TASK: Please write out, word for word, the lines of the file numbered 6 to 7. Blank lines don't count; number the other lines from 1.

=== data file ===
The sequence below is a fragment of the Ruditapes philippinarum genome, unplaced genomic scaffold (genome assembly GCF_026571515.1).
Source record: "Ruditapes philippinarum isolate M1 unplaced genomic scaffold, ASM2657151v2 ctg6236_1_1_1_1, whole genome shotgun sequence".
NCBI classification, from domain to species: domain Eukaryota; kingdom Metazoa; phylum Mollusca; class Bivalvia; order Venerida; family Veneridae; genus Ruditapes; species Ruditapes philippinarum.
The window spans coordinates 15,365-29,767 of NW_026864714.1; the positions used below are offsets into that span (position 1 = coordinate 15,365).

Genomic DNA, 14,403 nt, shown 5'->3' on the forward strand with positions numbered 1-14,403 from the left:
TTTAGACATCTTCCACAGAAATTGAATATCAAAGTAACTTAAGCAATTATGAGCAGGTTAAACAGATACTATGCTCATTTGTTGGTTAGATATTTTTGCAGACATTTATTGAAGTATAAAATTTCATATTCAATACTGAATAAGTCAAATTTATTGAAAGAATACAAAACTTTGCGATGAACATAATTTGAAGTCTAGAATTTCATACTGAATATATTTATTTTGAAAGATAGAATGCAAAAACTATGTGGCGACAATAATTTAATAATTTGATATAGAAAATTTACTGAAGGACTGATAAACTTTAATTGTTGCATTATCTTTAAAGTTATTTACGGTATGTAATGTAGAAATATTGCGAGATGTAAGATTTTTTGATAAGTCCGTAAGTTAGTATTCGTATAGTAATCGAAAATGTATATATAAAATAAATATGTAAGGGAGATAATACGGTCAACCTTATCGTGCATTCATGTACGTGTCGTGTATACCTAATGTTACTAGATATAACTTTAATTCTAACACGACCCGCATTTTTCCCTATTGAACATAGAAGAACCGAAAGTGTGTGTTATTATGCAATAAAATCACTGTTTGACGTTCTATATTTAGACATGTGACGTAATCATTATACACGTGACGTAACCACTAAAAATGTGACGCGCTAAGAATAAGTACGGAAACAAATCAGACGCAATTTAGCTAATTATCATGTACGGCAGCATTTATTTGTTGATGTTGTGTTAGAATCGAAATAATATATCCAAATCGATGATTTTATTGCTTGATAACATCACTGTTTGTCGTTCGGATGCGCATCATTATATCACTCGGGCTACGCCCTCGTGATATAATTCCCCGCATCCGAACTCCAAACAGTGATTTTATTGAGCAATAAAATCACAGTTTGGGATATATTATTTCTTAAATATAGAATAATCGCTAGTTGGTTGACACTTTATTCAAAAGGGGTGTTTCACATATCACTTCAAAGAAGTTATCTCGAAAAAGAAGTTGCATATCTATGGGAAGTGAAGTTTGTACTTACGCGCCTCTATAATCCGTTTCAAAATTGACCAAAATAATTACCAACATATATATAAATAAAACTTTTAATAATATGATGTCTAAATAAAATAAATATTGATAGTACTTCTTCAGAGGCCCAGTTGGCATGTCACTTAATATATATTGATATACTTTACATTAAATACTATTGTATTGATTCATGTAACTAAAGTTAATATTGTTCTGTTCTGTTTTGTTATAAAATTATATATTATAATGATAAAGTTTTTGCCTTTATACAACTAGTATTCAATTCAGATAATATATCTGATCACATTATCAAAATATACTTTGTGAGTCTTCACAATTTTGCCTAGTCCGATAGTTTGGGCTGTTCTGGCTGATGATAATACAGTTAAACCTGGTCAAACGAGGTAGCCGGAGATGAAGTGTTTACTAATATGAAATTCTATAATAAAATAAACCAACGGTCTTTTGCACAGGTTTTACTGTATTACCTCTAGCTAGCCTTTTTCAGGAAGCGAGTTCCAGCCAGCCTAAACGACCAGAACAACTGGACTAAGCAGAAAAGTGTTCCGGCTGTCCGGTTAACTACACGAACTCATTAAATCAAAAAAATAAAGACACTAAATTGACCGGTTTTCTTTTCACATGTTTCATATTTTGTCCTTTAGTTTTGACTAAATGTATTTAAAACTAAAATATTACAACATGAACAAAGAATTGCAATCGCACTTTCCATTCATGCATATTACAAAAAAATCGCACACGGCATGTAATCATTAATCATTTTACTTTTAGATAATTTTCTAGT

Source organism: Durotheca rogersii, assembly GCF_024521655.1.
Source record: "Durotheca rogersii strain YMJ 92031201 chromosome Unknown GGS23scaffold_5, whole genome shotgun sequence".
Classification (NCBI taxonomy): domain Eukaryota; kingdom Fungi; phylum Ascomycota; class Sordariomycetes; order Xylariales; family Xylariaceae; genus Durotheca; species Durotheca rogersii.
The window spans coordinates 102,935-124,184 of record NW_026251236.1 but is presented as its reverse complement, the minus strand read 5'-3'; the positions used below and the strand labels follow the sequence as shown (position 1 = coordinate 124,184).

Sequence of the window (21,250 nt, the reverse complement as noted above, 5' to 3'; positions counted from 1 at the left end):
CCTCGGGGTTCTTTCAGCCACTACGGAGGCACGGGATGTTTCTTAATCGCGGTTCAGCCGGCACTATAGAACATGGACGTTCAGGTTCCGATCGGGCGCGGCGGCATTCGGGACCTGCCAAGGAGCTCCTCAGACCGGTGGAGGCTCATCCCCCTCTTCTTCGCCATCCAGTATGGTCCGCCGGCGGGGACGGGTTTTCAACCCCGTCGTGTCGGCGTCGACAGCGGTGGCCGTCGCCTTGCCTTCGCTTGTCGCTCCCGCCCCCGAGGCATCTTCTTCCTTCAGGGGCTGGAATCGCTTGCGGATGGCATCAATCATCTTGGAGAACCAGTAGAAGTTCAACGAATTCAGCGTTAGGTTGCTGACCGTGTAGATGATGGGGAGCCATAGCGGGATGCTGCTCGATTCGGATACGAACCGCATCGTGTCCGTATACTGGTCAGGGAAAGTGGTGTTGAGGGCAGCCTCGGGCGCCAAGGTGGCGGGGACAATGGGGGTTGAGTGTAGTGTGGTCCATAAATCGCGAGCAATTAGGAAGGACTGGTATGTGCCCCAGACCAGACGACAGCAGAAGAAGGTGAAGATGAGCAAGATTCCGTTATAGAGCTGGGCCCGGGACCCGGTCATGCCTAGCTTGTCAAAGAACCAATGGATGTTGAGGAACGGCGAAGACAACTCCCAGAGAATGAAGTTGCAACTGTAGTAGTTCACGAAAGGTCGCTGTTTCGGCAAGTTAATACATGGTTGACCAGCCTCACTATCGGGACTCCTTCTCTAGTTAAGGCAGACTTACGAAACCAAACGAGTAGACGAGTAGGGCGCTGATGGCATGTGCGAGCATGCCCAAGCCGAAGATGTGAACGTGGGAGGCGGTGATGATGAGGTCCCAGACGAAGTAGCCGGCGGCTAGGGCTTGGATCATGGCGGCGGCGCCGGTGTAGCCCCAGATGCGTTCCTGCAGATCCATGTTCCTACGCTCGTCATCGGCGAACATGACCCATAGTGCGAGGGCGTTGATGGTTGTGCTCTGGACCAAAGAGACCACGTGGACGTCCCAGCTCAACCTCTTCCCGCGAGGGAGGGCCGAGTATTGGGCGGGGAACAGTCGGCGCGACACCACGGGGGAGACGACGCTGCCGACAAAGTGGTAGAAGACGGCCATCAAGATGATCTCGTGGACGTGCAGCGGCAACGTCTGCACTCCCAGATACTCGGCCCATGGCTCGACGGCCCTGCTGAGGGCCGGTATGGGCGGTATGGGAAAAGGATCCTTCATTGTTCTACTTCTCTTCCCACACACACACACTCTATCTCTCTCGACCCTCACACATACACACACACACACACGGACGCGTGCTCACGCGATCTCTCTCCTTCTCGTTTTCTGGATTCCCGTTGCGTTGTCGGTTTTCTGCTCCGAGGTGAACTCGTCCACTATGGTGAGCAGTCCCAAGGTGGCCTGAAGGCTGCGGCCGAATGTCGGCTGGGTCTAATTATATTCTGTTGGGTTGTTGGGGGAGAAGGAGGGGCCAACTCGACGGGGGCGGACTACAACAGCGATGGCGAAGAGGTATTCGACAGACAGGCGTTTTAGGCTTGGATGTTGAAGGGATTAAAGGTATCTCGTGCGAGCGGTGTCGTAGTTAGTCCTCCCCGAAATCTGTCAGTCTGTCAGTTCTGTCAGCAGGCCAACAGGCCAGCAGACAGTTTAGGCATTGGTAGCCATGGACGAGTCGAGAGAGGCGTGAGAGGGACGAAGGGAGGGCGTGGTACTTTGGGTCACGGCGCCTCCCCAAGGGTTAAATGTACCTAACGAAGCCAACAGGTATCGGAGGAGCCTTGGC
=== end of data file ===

TTTAGACATCTTCCACAGAAATTGAATATCAAAGTAACTTAAGCAATTATGAGCAGGTTAAACAGATACTATGCTCATTTGTTGGTTAGATATTTTTGCAGACATTTATTGAAGTATAAAATTTCATATTCAATACTGAATAAGTCAAATTTATTGAAAGAATACAAAACTTTGCGATGAACATAATTTGAAGTCTAGAATTTCATACTGAATATATTTATTTTGAAAGATAGAATGCAAAAACTATGTGGCGACAATAATTTAATAATTTGATATAGAAAATTTACTGAAGGACTGATAAACTTTAATTGTTGCATTATCTTTAAAGTTATTTACGGTATGTAATGTAGAAATATTGCGAGATGTAAGATTTTTTGATAAGTCCGTAAGTTAGTATTCGTATAGTAATCGAAAATGTATATATAAAATAAATATGTAAGGGAGATAATACGGTCAACCTTATCGTGCATTCATGTACGTGTCGTGTATACCTAATGTTACTAGATATAACTTTAATTCTAACACGACCCGCATTTTTCCCTATTGAACATAGAAGAACCGAAAGTGTGTGTTATTATGCAATAAAATCACTGTTTGACGTTCTATATTTAGACATGTGACGTAATCATTATACACGTGACGTAACCACTAAAAATGTGACGCGCTAAGAATAAGTACGGAAACAAATCAGACGCAATTTAGCTAATTATCATGTACGGCAGCATTTATTTGTTGATGTTGTGTTAGAATCGAAATAATATATCCAAATCGATGATTTTATTGCTTGATAACATCACTGTTTGTCGTTCGGATGCGCATCATTATATCACTCGGGCTACGCCCTCGTGATATAATTCCCCGCATCCGAACTCCAAACAGTGATTTTATTGAGCAATAAAATCACAGTTTGGGATATATTATTTCTTAAATATAGAATAATCGCTAGTTGGTTGACACTTTATTCAAAAGGGGTGTTTCACATATCACTTCAAAGAAGTTATCTCGAAAAAGAAGTTGCATATCTATGGGAAGTGAAGTTTGTACTTACGCGCCTCTATAATCCGTTTCAAAATTGACCAAAATAATTACCAACATATATATAAATAAAACTTTTAATAATATGATGTCTAAATAAAATAAATATTGATAGTACTTCTTCAGAGGCCCAGTTGGCATGTCACTTAATATATATTGATATACTTTACATTAAATACTATTGTATTGATTCATGTAACTAAAGTTAATATTGTTCTGTTCTGTTTTGTTATAAAATTATATATTATAATGATAAAGTTTTTGCCTTTATACAACTAGTATTCAATTCAGATAATATATCTGATCACATTATCAAAATATACTTTGTGAGTCTTCACAATTTTGCCTAGTCCGATAGTTTGGGCTGTTCTGGCTGATGATAATACAGTTAAACCTGGTCAAACGAGGTAGCCGGAGATGAAGTGTTTACTAATATGAAATTCTATAATAAAATAAACCAACGGTCTTTTGCACAGGTTTTACTGTATTACCTCTAGCTAGCCTTTTTCAGGAAGCGAGTTCCAGCCAGCCTAAACGACCAGAACAACTGGACTAAGCAGAAAAGTGTTCCGGCTGTCCGGTTAACTACACGAACTCATTAAATCAAAAAAATAAAGACACTAAATTGACCGGTTTTCTTTTCACATGTTTCATATTTTGTCCTTTAGTTTTGACTAAATGTATTTAAAACTAAAATATTACAACATGAACAAAGAATTGCAATCGCACTTTCCATTCATGCATATTACAAAAAAATCGCACACGGCATGTAATCATTAATCATTTTACTTTTAGATAATTTTCTAGT

Source organism: Durotheca rogersii, assembly GCF_024521655.1.